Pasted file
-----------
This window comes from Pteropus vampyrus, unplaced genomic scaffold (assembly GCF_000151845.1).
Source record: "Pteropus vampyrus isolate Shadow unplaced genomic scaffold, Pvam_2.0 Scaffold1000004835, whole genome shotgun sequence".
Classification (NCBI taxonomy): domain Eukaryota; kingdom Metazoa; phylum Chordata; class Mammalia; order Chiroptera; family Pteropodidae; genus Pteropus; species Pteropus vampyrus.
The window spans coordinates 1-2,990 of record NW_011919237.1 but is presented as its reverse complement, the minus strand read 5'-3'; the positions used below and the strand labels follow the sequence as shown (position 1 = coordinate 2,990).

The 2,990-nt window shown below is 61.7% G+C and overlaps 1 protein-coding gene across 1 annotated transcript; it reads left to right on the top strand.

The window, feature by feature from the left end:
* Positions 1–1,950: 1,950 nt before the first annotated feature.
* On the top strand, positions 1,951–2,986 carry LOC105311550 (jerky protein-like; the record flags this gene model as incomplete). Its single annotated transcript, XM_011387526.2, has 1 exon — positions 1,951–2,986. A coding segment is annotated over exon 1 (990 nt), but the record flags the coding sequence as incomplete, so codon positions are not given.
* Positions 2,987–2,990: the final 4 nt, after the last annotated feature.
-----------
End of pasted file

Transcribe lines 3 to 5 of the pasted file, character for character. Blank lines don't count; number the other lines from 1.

Classification (NCBI taxonomy): domain Eukaryota; kingdom Metazoa; phylum Chordata; class Mammalia; order Chiroptera; family Pteropodidae; genus Pteropus; species Pteropus vampyrus.
The window spans coordinates 1-2,990 of record NW_011919237.1 but is presented as its reverse complement, the minus strand read 5'-3'; the positions used below and the strand labels follow the sequence as shown (position 1 = coordinate 2,990).

The 2,990-nt window shown below is 61.7% G+C and overlaps 1 protein-coding gene across 1 annotated transcript; it reads left to right on the top strand.